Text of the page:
Whatever percentage of the workforce they form, pinning all our hopes on Millennials, (and/or Gen-Z) and ignoring older generations is obviously short-sighted from an inclusion perspective. The oldest Millennials will only be 45 in 2025—considering that in 2018, the Pew Research Center found that 29% of those it surveyed between ages 65 to 72 were still expecting to work, that’s a lot of people you aren’t including.
One World Economic Forum article makes some recommendations we would echo when organizations aim to promote inclusion in a multi-generational workforce:
- An age- and stage-inclusive reassessment of policies across recruitment, assessment, retention, compensation, life-long learning, health, and retirement
- For example, policies that support caregivers in employment who are simultaneously earning a living and caring for a family member or friend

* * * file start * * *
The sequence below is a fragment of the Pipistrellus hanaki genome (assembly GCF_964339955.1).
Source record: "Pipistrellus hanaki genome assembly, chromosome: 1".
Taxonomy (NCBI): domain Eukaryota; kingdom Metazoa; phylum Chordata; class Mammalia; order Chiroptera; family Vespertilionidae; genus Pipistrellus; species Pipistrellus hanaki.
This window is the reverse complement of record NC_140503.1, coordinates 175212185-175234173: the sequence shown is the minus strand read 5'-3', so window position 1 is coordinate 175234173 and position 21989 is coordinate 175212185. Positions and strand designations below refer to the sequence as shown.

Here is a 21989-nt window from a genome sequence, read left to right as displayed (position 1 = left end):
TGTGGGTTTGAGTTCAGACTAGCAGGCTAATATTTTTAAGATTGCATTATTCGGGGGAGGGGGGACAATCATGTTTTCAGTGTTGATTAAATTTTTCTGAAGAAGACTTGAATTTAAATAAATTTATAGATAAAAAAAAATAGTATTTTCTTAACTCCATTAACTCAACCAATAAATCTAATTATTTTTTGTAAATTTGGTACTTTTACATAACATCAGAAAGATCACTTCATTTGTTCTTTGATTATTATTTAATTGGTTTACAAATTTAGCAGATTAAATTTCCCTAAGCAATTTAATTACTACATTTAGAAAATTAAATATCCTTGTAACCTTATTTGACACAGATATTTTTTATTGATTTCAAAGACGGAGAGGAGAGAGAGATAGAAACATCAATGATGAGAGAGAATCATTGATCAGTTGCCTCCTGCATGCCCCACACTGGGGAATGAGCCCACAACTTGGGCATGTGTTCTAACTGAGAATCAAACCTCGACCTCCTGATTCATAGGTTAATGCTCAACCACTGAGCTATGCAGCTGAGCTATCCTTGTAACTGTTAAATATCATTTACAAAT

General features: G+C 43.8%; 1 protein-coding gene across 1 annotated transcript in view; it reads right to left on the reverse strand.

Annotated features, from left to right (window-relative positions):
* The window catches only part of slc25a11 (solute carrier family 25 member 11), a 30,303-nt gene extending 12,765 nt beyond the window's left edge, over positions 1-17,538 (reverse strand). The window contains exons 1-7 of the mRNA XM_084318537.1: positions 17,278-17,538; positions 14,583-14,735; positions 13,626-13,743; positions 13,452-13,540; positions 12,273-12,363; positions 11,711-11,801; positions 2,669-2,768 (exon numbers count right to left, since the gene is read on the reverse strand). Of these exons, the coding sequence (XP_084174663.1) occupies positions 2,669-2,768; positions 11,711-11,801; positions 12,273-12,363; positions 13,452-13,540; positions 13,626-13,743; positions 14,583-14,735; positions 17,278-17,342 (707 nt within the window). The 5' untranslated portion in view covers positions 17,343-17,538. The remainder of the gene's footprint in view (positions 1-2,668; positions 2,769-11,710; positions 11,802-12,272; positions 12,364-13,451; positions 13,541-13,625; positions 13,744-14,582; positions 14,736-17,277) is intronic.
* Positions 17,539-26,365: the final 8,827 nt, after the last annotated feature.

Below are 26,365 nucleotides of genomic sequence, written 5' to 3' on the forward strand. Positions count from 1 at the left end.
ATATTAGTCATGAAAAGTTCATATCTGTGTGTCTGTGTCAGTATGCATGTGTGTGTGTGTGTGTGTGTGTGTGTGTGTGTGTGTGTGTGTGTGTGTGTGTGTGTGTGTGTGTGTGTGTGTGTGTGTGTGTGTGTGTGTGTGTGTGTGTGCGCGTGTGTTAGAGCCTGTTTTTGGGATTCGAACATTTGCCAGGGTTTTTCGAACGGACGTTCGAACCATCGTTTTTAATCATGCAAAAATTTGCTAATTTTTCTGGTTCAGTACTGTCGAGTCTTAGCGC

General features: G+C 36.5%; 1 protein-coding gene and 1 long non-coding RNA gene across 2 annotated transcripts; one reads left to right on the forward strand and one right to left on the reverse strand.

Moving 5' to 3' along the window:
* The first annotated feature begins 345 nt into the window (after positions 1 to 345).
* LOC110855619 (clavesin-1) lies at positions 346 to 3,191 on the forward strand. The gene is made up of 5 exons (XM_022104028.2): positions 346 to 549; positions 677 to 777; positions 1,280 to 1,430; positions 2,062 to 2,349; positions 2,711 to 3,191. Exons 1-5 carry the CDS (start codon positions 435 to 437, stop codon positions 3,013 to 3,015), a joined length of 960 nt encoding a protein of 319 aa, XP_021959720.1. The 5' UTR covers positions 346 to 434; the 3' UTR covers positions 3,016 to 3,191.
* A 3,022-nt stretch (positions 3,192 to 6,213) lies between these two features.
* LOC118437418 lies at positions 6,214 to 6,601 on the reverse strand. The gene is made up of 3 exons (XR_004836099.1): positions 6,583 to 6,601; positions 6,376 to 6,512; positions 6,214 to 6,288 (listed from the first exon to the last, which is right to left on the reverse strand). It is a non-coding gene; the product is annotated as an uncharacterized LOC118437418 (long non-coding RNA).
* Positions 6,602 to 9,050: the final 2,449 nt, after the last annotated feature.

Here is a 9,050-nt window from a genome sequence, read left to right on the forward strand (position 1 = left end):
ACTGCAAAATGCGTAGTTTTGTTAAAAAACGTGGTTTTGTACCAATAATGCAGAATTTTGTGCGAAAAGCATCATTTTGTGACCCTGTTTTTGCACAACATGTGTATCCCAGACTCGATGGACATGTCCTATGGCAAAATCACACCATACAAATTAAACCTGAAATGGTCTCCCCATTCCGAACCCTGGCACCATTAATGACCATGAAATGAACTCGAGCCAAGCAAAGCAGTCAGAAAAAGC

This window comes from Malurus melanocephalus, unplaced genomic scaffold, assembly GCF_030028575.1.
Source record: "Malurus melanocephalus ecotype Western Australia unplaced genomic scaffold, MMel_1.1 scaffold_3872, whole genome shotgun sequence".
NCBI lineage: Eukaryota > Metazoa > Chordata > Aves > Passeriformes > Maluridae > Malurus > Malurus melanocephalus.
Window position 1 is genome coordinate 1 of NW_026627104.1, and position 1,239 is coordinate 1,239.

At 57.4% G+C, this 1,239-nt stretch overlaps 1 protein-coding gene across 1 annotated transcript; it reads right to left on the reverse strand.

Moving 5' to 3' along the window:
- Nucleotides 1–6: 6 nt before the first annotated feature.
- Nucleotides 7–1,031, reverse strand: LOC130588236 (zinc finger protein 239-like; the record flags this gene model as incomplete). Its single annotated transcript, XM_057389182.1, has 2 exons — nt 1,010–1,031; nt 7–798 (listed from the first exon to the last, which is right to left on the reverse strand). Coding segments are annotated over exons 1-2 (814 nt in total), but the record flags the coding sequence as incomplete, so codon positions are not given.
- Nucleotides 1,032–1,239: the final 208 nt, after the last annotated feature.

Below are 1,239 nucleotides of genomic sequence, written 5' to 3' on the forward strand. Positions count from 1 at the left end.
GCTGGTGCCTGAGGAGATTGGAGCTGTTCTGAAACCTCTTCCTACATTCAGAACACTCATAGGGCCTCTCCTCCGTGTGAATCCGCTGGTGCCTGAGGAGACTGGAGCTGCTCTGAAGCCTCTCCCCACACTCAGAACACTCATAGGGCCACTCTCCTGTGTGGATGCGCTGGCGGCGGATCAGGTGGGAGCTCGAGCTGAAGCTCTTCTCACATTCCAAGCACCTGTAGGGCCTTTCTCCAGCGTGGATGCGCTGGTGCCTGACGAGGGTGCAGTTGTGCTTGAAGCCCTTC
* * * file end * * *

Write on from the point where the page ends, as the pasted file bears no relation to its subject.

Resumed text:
- A review of your training and development approach to better meet the needs of all age groups
- “Returnship” programs that broaden options for groups returning to work (such as those returning from parental leave or retirement)
As explored in our parent company’s white paper, “A Human Framework for Reskilling: How the 5 Seismic Forces Persist in a Post-Pandemic World”, employees are working longer while subject to growing complexity and a higher pace of change. Failing to invest in reskilling options for employees at all career stages leaves some of your greatest assets underutilized. Or worse, unengaged, and ready to quit.
3) Emphasize Cross-Cultural Opportunities